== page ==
Distinguishing Locke, the Court emphasized that Montana had not merely excluded any particular 'essentially religious' course of instruction, but barred all aid to religious schools.19 Further, unlike the 'historical and substantial' state interest in not funding the training of clergy at issue in Locke, there was no similar historically grounded interest in disqualifying religious schools from public aid more generally.20 Based on this religious discrimination, the Court evaluated the state's application of the No-Aid Clause under a strict scrutiny analysis and ultimately ruled it unconstitutional.21 The Court held that, while the state was not required to subsidize private education, once it decided to do so, it could not disqualify some private schools solely because they are religious.22
1. The Court has struggled to find a neutral course between the two Religion Clauses, both of which are cast in absolute terms, and either of which, if expanded to a logical extreme, would tend to clash with the other. Walz v. Tax Comm’n, 397 U.S. 664, 668–69 (1970).
3. Walz v. Tax Comm’n, 397 U.S. at 669. See also Locke v. Davey, 540 U.S. 712, 718 (2004); Cutter v. Wilkinson, 544 U.S. 709, 713 (2005).
4. Sherbert v. Verner, 374 U.S. 398, 409 (1963). Accord, Thomas v. Review Bd., 450 U.S. 707, 719–20 (1981). Dissenting in Thomas, Justice Rehnquist argued that Sherbert and Thomas created unacceptable tensions between the Establishment and Free Exercise Clauses, and that requiring the states to accommodate persons like Sherbert and Thomas because of their religious beliefs ran the risk of establishing religion under the Court’s existing tests. He argued further, however, that less expansive interpretations of both clauses would eliminate this artificial tension. Thus, Justice Rehnquist would have interpreted the Free Exercise Clause as not requiring government to grant exemptions from general requirements that may burden religious exercise but that do not prohibit religious practices outright, and would have interpreted the Establishment Clause as not preventing government from voluntarily granting religious exemptions. 450 U.S. at 720–27. By 1990 these views had apparently gained ascendancy, Justice Scalia’s opinion for the Court in the peyote case suggesting that accommodation should be left to the political process, i.e., that states could constitutionally provide exceptions in their drug laws for sacramental peyote use, even though such exceptions are not constitutionally required. Employment Div. v. Smith, 494 U.S. 872, 890 (1990).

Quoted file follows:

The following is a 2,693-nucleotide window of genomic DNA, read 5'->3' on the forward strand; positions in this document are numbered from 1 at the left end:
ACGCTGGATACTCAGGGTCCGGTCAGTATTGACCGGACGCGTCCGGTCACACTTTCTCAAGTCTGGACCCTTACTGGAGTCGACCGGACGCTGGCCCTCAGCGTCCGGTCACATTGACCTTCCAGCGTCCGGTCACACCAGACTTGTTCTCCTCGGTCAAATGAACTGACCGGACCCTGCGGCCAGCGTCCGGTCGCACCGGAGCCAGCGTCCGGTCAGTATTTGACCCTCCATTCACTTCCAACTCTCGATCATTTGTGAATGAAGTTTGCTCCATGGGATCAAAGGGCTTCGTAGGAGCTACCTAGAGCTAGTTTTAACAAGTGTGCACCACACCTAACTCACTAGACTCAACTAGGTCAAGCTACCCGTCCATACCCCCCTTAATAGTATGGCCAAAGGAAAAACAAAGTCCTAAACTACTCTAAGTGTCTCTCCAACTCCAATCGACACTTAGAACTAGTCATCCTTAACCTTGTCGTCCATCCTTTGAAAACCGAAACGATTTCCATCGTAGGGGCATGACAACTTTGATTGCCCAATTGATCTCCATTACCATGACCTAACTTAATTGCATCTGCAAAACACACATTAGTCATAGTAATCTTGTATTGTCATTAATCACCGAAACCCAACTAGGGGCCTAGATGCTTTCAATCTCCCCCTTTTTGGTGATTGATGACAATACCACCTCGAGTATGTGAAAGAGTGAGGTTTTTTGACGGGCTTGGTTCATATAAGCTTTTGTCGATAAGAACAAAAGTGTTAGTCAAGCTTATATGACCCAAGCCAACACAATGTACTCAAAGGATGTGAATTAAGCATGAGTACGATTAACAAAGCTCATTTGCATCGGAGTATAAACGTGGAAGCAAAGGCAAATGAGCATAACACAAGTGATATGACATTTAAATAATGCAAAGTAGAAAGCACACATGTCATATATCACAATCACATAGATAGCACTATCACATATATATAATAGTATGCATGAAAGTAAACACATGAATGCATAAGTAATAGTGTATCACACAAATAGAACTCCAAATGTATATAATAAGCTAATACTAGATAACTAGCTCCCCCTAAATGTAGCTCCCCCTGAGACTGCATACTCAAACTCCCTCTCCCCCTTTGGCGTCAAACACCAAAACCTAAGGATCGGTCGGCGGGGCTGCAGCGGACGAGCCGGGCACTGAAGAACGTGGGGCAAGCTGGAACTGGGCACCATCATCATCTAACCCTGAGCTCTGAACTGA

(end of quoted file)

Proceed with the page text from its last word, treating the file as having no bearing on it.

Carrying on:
5. See, e.g., Walz v. Tax Comm’n, 397 U.S. 664 (1970) (upholding property tax exemption for religious organizations); Corporation of the Presiding Bishop v. Amos, 483 U.S. 327 (1987) (upholding Civil Rights Act exemption allowing religious institutions to restrict hiring to members of religion); Gillette v. United States, 401 U.S. 437, 453–54 (1971) (interpreting conscientious objection exemption from military service); Cutter v. Wilkinson, 544 U.S. 709 (2005) (upholding a provision of the Religious Land Use and Institutionalized Persons Act of 2000 that prohibits governments from imposing a substantial burden on the religious exercise of an institutionalized person unless the burden furthers a compelling governmental interest).
6. See, e.g., Committee for Pub. Educ. & Religious Liberty v. Nyquist, 413 U.S. 756, 788–89 (1973) (tuition reimbursement grants to parents of parochial school children violate Establishment Clause in spite of New York State’s argument that program was designed to promote free exercise by enabling low-income parents to send children to church schools); Texas Monthly, Inc. v. Bullock, 489 U.S. 1 (1989) (state sales tax exemption for religious publications violates the Establishment Clause) (plurality opinion); Board of Educ. of Kiryas Joel Village v. Grumet, 512 U.S. 687, 706–07 (1994) (accommodation is not a principle without limits; one limit is that neutrality as among religions must be honored).
9. 540 U.S. at 720–21. Excluding theology students but not students training for other professions was permissible, the Court explained, because [t]raining someone to lead a congregation is an essentially religious endeavor, and the Constitution's special treatment of religion finds no counterpart with respect to other callings or professions. Id. at 721.
10. 540 U.S. at 720–21 (distinguishing Church of the Lukumi Babalu Aye v. City of Hialeah, 508 U.S. 520 (1993) (law aimed at restricting ritual of a single religious group); McDaniel v. Paty, 435 U.S. 618 (1978) (law denying ministers the right to serve as delegates to a constitutional convention); and Sherbert v. Verner, 374 U.S. 398 (1963) (among the cases prohibiting denial of benefits to Sabbatarians)).
11. See also Trinity Lutheran Church of Columbia, Inc. v. Comer, 582 U.S. ___, No. 15-577, slip op. at 12 (2017) (emphases in original).
12. Id. at 13 (citing Locke, 540 U.S. at 724).
13. Id. at 14–15.
14. Id. at 13–14 (In this case, there is no dispute that Trinity Lutheran is put to the choice between being a church and receiving a government benefit. The rule is simple: No churches need apply.) (emphasis added).
15. 140 S. Ct. 2246, 2255–56 (2020).
16. Id. at 2254.
17. Id. at 2255.
19. Id. at 2257 (quoting Locke v. Davey, 540 U.S. 712, 721 (2004)).
20. Id. at 2257–58 (quoting Locke, 540 U.S. at 722).
21. Id. at 2260–61.
22. Id. at 2261.